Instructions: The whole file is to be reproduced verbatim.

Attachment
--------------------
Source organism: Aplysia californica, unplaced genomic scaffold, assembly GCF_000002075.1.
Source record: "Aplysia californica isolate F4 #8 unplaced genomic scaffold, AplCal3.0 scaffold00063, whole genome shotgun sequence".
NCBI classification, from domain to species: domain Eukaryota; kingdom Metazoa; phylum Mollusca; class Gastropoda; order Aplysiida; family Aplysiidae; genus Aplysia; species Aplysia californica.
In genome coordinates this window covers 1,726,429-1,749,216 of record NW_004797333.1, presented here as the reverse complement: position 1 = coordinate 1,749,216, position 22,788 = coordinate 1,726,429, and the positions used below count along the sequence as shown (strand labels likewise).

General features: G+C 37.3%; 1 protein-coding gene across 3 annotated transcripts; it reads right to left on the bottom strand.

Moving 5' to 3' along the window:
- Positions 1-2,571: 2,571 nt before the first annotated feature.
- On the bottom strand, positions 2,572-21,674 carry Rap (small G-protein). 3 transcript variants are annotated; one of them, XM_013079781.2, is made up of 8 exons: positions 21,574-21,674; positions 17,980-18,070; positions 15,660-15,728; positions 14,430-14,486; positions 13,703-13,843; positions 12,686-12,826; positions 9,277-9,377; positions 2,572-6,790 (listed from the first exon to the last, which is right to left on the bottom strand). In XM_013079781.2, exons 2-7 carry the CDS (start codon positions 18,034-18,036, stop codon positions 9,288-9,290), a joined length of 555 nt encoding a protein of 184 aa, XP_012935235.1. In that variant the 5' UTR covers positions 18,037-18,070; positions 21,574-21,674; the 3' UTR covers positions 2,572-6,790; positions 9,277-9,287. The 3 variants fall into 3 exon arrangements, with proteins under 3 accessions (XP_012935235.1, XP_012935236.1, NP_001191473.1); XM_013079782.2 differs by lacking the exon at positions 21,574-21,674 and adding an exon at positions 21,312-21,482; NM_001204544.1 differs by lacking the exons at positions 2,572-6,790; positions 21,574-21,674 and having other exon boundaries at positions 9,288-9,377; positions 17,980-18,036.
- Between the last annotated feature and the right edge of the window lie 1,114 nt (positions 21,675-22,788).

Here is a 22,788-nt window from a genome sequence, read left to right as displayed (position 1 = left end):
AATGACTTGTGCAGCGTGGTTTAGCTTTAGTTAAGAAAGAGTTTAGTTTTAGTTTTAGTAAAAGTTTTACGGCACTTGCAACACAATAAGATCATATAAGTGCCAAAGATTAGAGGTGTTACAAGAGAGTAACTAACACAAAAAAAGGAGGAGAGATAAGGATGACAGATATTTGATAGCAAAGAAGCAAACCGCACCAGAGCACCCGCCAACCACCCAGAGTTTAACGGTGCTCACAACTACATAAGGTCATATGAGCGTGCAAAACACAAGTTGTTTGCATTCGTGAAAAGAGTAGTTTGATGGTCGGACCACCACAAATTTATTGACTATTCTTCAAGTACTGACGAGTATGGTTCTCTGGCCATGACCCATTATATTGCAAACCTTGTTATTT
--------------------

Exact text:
Source organism: Aplysia californica, unplaced genomic scaffold, assembly GCF_000002075.1.
Source record: "Aplysia californica isolate F4 #8 unplaced genomic scaffold, AplCal3.0 scaffold00063, whole genome shotgun sequence".
NCBI classification, from domain to species: domain Eukaryota; kingdom Metazoa; phylum Mollusca; class Gastropoda; order Aplysiida; family Aplysiidae; genus Aplysia; species Aplysia californica.
In genome coordinates this window covers 1,726,429-1,749,216 of record NW_004797333.1, presented here as the reverse complement: position 1 = coordinate 1,749,216, position 22,788 = coordinate 1,726,429, and the positions used below count along the sequence as shown (strand labels likewise).

General features: G+C 37.3%; 1 protein-coding gene across 3 annotated transcripts; it reads right to left on the bottom strand.

Moving 5' to 3' along the window:
- Positions 1-2,571: 2,571 nt before the first annotated feature.
- On the bottom strand, positions 2,572-21,674 carry Rap (small G-protein). 3 transcript variants are annotated; one of them, XM_013079781.2, is made up of 8 exons: positions 21,574-21,674; positions 17,980-18,070; positions 15,660-15,728; positions 14,430-14,486; positions 13,703-13,843; positions 12,686-12,826; positions 9,277-9,377; positions 2,572-6,790 (listed from the first exon to the last, which is right to left on the bottom strand). In XM_013079781.2, exons 2-7 carry the CDS (start codon positions 18,034-18,036, stop codon positions 9,288-9,290), a joined length of 555 nt encoding a protein of 184 aa, XP_012935235.1. In that variant the 5' UTR covers positions 18,037-18,070; positions 21,574-21,674; the 3' UTR covers positions 2,572-6,790; positions 9,277-9,287. The 3 variants fall into 3 exon arrangements, with proteins under 3 accessions (XP_012935235.1, XP_012935236.1, NP_001191473.1); XM_013079782.2 differs by lacking the exon at positions 21,574-21,674 and adding an exon at positions 21,312-21,482; NM_001204544.1 differs by lacking the exons at positions 2,572-6,790; positions 21,574-21,674 and having other exon boundaries at positions 9,288-9,377; positions 17,980-18,036.
- Between the last annotated feature and the right edge of the window lie 1,114 nt (positions 21,675-22,788).

Here is a 22,788-nt window from a genome sequence, read left to right as displayed (position 1 = left end):
AATGACTTGTGCAGCGTGGTTTAGCTTTAGTTAAGAAAGAGTTTAGTTTTAGTTTTAGTAAAAGTTTTACGGCACTTGCAACACAATAAGATCATATAAGTGCCAAAGATTAGAGGTGTTACAAGAGAGTAACTAACACAAAAAAAGGAGGAGAGATAAGGATGACAGATATTTGATAGCAAAGAAGCAAACCGCACCAGAGCACCCGCCAACCACCCAGAGTTTAACGGTGCTCACAACTACATAAGGTCATATGAGCGTGCAAAACACAAGTTGTTTGCATTCGTGAAAAGAGTAGTTTGATGGTCGGACCACCACAAATTTATTGACTATTCTTCAAGTACTGACGAGTATGGTTCTCTGGCCATGACCCATTATATTGCAAACCTTGTTATTT